Trauma, chronic pain commonly underrated
Dr. B. Duncan X. Lascelles built a convincing case about our contrasting perceptions of animal pain caused by chronic conditions versus acute conditions such as trauma or major surgery for disease by describing the distinctly different cases of two patients.
A postdoctoral research scholar in pain and analgesia at the University of Florida, Dr. Lascelles is also a diplomate of the European College of Veterinary Surgeons and has a PhD degree in preemptive analgesia.
The first patient was Max, an 11-year-old Golden Retriever in whom an invasive squamous cell carcinoma of the rostral portion of the maxilla was diagnosed. The second was Ben, a 12-year-old black Labrador Retriever who was lame on multiple limbs from osteoarthritic disease.
"We need to consider the views and interests of the stakeholders involved," Dr. Lascelles said, in deciding on the best course of action for each patient, and a welfare assessment is a critical factor in that process. This is the basis for making an ethical decision.
The owner, veterinarian, and animal are the primary stakeholders, and their respective concerns must be considered at the outset. Generally the owner cares about extending the animal's life, and possible disfigurement if surgery is elected. In Dr. Lascelles' experience, owners are usually more concerned about pain from surgery than pain associated with chronic conditions.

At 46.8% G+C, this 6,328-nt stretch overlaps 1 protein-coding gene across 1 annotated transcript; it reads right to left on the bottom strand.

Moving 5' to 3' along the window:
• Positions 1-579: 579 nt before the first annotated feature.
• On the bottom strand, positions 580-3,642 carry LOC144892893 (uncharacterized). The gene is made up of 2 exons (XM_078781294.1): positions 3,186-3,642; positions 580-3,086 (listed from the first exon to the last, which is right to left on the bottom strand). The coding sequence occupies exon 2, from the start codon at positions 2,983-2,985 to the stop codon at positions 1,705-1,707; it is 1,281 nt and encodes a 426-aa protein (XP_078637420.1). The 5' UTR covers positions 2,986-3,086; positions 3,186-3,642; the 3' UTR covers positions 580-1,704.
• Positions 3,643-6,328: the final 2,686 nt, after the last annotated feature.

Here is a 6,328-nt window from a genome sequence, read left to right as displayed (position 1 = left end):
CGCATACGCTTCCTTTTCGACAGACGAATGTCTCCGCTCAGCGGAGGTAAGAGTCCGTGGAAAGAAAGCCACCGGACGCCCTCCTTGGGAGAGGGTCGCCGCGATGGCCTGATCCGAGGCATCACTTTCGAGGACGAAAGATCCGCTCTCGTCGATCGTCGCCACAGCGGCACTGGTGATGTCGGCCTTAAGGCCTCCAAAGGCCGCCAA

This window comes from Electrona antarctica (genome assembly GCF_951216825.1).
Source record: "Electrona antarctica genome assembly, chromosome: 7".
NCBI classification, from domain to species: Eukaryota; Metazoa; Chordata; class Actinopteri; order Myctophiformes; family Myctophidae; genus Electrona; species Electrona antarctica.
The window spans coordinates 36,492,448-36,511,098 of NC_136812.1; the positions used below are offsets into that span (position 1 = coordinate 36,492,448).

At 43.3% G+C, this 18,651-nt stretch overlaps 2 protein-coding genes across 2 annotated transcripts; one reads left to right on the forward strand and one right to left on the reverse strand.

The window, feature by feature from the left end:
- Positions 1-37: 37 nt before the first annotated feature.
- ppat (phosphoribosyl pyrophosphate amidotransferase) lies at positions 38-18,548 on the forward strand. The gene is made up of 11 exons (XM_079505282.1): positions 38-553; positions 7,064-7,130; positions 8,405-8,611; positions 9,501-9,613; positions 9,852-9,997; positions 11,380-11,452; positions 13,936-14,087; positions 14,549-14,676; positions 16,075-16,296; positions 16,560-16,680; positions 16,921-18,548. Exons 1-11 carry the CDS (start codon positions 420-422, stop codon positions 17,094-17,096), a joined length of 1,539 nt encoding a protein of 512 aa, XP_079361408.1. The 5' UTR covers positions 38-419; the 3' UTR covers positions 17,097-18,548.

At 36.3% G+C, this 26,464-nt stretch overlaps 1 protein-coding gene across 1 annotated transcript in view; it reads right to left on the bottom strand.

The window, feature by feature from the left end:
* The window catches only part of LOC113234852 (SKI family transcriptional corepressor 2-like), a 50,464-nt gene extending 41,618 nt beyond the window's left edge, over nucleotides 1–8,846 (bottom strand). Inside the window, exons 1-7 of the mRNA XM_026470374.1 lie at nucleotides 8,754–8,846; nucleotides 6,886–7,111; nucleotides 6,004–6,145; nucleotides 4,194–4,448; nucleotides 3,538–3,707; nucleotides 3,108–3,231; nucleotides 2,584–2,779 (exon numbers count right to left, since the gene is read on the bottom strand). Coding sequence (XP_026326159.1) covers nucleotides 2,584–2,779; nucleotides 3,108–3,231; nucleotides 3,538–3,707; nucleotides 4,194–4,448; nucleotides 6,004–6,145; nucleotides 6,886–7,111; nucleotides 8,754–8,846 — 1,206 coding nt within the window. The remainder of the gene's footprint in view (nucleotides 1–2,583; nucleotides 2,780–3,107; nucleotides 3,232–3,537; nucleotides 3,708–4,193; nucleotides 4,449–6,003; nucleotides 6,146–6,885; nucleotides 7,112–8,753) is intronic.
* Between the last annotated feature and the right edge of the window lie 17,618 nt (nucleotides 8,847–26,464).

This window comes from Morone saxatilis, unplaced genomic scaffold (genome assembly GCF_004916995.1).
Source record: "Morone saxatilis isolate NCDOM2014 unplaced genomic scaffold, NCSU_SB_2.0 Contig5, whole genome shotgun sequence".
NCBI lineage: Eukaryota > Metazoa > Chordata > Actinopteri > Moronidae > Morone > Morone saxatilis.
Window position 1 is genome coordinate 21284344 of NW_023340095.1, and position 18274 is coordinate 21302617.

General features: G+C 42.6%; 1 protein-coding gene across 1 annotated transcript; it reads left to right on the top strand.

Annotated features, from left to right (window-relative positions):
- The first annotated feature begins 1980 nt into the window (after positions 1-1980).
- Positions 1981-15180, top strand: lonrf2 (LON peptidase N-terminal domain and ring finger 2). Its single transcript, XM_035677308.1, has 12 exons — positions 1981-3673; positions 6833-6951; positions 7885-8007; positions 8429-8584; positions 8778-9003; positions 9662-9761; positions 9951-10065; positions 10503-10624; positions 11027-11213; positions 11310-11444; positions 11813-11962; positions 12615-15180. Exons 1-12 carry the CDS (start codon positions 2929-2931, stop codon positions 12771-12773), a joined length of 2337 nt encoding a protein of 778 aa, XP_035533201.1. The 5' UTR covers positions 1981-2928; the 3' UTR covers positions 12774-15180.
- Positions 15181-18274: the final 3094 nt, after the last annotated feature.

The veterinarian's concerns are less predictable. Some veterinarians, for example, may be excited over the prospect of performing a new surgery whereas others are reluctant to try it for lack of experience. Their degree of compassion for the owner and animal also vary, and one of the factors is gender. Dr. Lascelles cited a lack of empathy by many male veterinary surgeons as a reason for lack of analgesic use for routine surgery.
The "five freedoms" proposed by the Brambell Committee in London summarize the animal's concerns. They encompass freedom from hunger and thirst; freedom from physical and thermal discomfort; freedom from pain, injury, and disease; freedom to express normal behavior; and freedom from fear and distress.
One must superimpose on the five freedoms a consideration of the severity, incidence, and duration of any welfare compromise, Dr. Lascelles added.
In the case of Max, radical surgery was the proposed treatment, to remove all the hard and soft tissues of the maxilla from the point of premolar 2/3 forward. His owners' concerns were his postoperative appearance, and pain during and following surgery.
For Max, the five freedoms must be considered. He would be free from hunger and thirst, because he could be taught to eat and drink with the facial alteration; at worst, his owners were willing to hand-feed him the rest of his life. Physical and thermal comfort would not be compromised. The surgery could eliminate the pain of his condition, although it could cause significant pain and distress. Alteration of his appearance could change people's perception of Max and traumatize him if they shied away. Finally, the fear and distress of unfamiliar surroundings and people would be short-lived.
Dr. Lascelles concluded that the major potential welfare problem for Max would be pain, but that for any surgery, it is possible to minimize that pain. Therefore, there would be minimal compromise of his five freedoms, and this radical surgery would be justifiable because it could extend the patient's life considerably. The surgery was ultimately performed.